In Descent From Pocahontas
Sunday, July 15
Tully Lake Park, New York
I am visiting my daughter, Mollie. I came to Atlanta after the terrible fire May 20, 1917. My experience was terrible and my loss great. So with sad heart I shall try to record on these pages what I remember of my life. I had records, the family Bible and diaries of both my husband and myself, besides many valuable letters in a trunk which was burned in my daughter’s home in Atlanta, 383 North Avenue, Atlanta, Georgia.
I am past seventy-six and nearly blind, but will try to transcribe here what I remember at seventy-six for those who wish to know of this family.
Anna Clayton Logan
What I remember at seventy-six years of age, I hope those who read these pages will remember that I am seventy-six and nearly blind. I shall first give the lineage of my parents as I may lose my sight any day and that is most important.
My father lived to be eighty-nine in full possession of all faculties, only a little deaf the last few years. A lovely old age was granted and it was my privilege to have lived with him always. We were separated only the last three months of his life. I was in very feeble health and was ordered south by my physician. He went from my home to stay with my brother while I paid a visit to Sadie, who then lived in New Orleans. He was very well, in much better health than I was. In March, a telegram came announcing a stroke of paralysis. I went at once to Salem and found my dear father alive but speechless. He recognized me with a loving smile, and for two days he lived and was apparently better, but on the third afternoon he breathed his last. Of all his children and many grandchildren, only one daughter was unable to reach his bedside. My brothers were all there. It was about sunset. My brother, Mercer, read the last service of our prayer book as we kneeled around his bed praying. He breathed his last, and as the last ray of the sun crossed his bed we arose and his soul had departed. I felt sorely bereaved and will ever mourn his loss. He loved me more than anyone has ever done, and I often thank him. Now perhaps he may know how much I appreciate his true affection and today as I write this, I thank you dear father. I may not have deserved it but I am glad you loved me.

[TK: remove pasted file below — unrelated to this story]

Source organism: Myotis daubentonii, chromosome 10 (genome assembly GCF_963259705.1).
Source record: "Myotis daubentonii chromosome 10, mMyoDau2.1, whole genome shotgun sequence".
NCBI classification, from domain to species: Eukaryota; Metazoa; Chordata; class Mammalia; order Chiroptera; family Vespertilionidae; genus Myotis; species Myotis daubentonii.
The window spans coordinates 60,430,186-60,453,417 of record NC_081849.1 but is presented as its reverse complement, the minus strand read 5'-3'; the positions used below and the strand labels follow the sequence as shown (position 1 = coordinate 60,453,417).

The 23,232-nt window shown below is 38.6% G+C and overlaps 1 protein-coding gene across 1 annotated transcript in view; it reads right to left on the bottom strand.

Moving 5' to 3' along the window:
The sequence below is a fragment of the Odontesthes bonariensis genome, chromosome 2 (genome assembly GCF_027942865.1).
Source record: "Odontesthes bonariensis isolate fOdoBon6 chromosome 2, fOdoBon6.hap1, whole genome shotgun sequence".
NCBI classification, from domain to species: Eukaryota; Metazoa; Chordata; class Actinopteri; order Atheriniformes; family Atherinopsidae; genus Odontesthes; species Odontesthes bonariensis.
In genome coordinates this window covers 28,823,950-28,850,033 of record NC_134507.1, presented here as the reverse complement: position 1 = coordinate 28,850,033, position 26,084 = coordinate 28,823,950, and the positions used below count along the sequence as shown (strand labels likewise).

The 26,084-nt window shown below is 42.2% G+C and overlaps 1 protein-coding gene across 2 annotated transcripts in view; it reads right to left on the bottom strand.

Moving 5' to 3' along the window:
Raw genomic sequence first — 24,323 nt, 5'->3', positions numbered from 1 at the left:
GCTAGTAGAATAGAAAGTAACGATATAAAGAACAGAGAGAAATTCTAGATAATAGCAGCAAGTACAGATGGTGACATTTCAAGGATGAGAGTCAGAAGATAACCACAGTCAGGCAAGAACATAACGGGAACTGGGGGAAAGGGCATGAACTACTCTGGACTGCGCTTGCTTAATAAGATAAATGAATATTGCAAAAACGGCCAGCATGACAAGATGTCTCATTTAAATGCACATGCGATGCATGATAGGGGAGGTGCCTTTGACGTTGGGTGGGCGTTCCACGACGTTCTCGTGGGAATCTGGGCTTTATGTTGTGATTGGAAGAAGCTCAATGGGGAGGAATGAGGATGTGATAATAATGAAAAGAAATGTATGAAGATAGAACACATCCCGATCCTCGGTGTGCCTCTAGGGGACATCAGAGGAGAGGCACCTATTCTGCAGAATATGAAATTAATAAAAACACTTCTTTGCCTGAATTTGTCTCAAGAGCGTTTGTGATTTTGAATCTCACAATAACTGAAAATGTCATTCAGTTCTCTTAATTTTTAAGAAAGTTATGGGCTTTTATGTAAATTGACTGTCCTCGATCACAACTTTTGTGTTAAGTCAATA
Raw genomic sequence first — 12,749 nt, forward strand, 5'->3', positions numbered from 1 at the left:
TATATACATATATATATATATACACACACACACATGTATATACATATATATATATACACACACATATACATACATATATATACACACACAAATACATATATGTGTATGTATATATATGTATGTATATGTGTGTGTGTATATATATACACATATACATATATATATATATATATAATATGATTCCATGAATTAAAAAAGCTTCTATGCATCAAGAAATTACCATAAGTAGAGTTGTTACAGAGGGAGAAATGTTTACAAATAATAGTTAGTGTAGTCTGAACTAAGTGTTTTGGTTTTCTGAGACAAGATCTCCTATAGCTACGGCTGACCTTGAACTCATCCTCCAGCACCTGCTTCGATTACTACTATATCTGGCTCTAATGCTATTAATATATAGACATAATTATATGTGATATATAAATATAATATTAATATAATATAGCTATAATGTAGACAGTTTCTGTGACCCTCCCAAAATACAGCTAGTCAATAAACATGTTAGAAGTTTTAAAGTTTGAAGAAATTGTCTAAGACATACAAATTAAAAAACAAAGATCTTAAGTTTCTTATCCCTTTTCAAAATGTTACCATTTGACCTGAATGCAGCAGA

This affection is now one of my treasured memories as I sit feeble, blind and deaf. I thank God for that and many other blessings.
My mother died at seventy-four after ten days illness. Their separation was most sad and pathetic. They were married early in life. They had twelve children, had been married over fifty years, had celebrated their Golden Wedding in my home. How well I remember that. If my eyes last me, I will write of that, too.
I must hurry to Genealogies. My father was distinctly Scotch on the Logan side. On the Dandridge (his Mother’s) side, English. Also, English on his grandmother’s side, and Indian, Anne Bolling being 4th in descent from Pocahontas, the Indian princess. In my father’s family, the three genealogies: Logan, Dandridge and Spotswood (or Spottiswode, as it is often written.) Alexander Spotswood married Jean Butler. There were four children. Two sons: John M. Dandridge and Robert, killed at Fort Duquesne. Two daughters: Catherine, married to Bernard More, progenitors of Carter and Lee families and Dorothea, married to Nathaniel West Dandridge, great grandmother and father of my father, James William Logan, son of Joseph D. Logan and Jean Butler Dandridge, daughter of William Dandridge and Anne Bolling, who was fourth in descent from Pocahontas. (See “Pocahontas and her Descendants”)